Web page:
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Individuals with multiple sclerosis (MS) experience in impairments in mobility and cognition that increase the risk for accidental falls. More than 50% of individuals with MS experience injurious falls within a 6-month period. Current interventions to improve fall risk have focused on forward walking (FW) and balance training, resulting in small declines in the relative risk for falls with a large degree of variability. Interestingly, motor differences between MS and healthy controls are more pronounced in backward walking (BW), yet no studies have investigated BW training as an intervention to reduce fall risk in persons with MS. Further, the underlying pathological and cognitive factors that impact BW performance and its potential to impact fall risk in persons with MS remain unknown. This study will investigate the feasibility, acceptability and impact of BW training compared to forward walking training on motor function, brain structure, and fall risk in persons with MS.
Backward Walking Training, Forward Walking Training
Not yet recruiting
Wayne State University
Published on BioPortfolio: 2019-09-20T03:46:40-0400
Summary Question: Does backward walking offer additional therapeutic value in patients after aortic aneurysm surgery? Participants: The study of backward walking as an addictive physiother...
The objective of this study is to evaluate the effect of strength training for the lower extremities and treadmill training on walking ability in persons with Multiple Sclerosis. The study...
The purpose of this research was to discuss the effect of backward walking treadmill training on balance ability, speed of walking and cardiopulmonary fitness in patients with chronic stro...
Walking capacity is one of the most valuable body functions among persons with multiple sclerosis (MS) and it is one of the most frequently affected, even in early stages of the disease. I...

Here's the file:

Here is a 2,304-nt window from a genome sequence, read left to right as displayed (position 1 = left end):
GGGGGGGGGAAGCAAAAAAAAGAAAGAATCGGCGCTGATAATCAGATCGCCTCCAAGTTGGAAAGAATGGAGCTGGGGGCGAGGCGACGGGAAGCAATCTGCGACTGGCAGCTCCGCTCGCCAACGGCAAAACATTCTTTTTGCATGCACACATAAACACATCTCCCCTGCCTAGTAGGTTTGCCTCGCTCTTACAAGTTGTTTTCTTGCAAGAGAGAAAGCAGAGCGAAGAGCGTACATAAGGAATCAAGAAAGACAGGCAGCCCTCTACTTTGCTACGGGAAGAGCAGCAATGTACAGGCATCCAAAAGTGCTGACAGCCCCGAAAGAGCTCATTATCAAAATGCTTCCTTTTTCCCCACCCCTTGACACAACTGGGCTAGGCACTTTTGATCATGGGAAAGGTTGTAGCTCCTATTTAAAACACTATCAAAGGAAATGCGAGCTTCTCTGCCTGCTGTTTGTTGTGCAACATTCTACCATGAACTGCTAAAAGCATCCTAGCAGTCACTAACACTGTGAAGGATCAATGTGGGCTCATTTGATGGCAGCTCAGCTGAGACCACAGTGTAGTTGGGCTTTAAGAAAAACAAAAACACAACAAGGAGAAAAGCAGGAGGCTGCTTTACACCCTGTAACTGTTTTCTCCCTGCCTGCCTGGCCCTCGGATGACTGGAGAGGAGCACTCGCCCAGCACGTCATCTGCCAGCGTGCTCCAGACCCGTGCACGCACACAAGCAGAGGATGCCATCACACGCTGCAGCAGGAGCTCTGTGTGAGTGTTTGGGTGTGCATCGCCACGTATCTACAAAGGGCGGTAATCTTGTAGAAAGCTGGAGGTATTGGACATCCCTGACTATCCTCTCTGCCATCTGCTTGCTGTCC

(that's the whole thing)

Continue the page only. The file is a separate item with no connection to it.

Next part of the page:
Introduction: Multiple Sclerosis (MS) is characterized by decreased strength and motor control, and compromised gait function. Reduced walking speed, balance and fatigue are the cardinal s...
Forward and backward walking are both impaired in Parkinson disease (PD). In this study, an exploratory factor analysis was performed to investigate the relationship between forward and backward walki...
The aim of this study was to investigate the effects of walking training with and without blood flow restriction (BFR) on heart rate (HR) and heart rate variability (HRV) kinetics and HRV recovery. Tw...
In Persons with Multiple Sclerosis (PwMS), coupling walking to beats/pulses in short bursts is reported to be beneficial for cadence and perceived fatigue. However it is yet to be investigated if coup...
Walking capacity tests are commonly used to evaluate interventions aiming at reducing walking impairment in people with multiple sclerosis (pwMS). However, their ecological validity has recently been ...
Gait impairments in Parkinson's disease (PD) are aggravated under dual task conditions. Providing effective training to enhance different dual task gait performance is important for PD rehabilitation....
An activity in which the body advances at a slow to moderate pace by moving the feet in a coordinated fashion. This includes recreational walking, walking for fitness, and competitive race-walking.
The rate at which steps are made while walking.
Financial support for training including both student stipends and loans and training grants to institutions.
A form of multiple sclerosis characterized by a progressive deterioration in neurologic function which is in contrast to the more typical relapsing remitting form. If the clinical course is free of distinct remissions, it is referred to as primary progressive multiple sclerosis. When the progressive decline is punctuated by acute exacerbations, it is referred to as progressive relapsing multiple sclerosis. The term secondary progressive multiple sclerosis is used when relapsing remitting multiple sclerosis evolves into the chronic progressive form. (From Ann Neurol 1994;36 Suppl:S73-S79; Adams et al., Principles of Neurology, 6th ed, pp903-914)
On the job training programs for personnel carried out within an institution or agency. It includes orientation programs.
Spinal Cord Disorders
The spinal cord is a bundle of nerves that runs down the middle of the back which carry signals back and forth between the body and brain. It is protected by vertebrae, which are the bone disks that make up the spine. An accident that damages the verte...
Multiple Sclerosis MS
Multiple sclerosis (MS) is the most common disabling neurological condition affecting 100,000 young adults in the UK. The condition results from autoimmune damage to myelin, causing interference in nerve signaling. Symptoms experienced depend on the pa...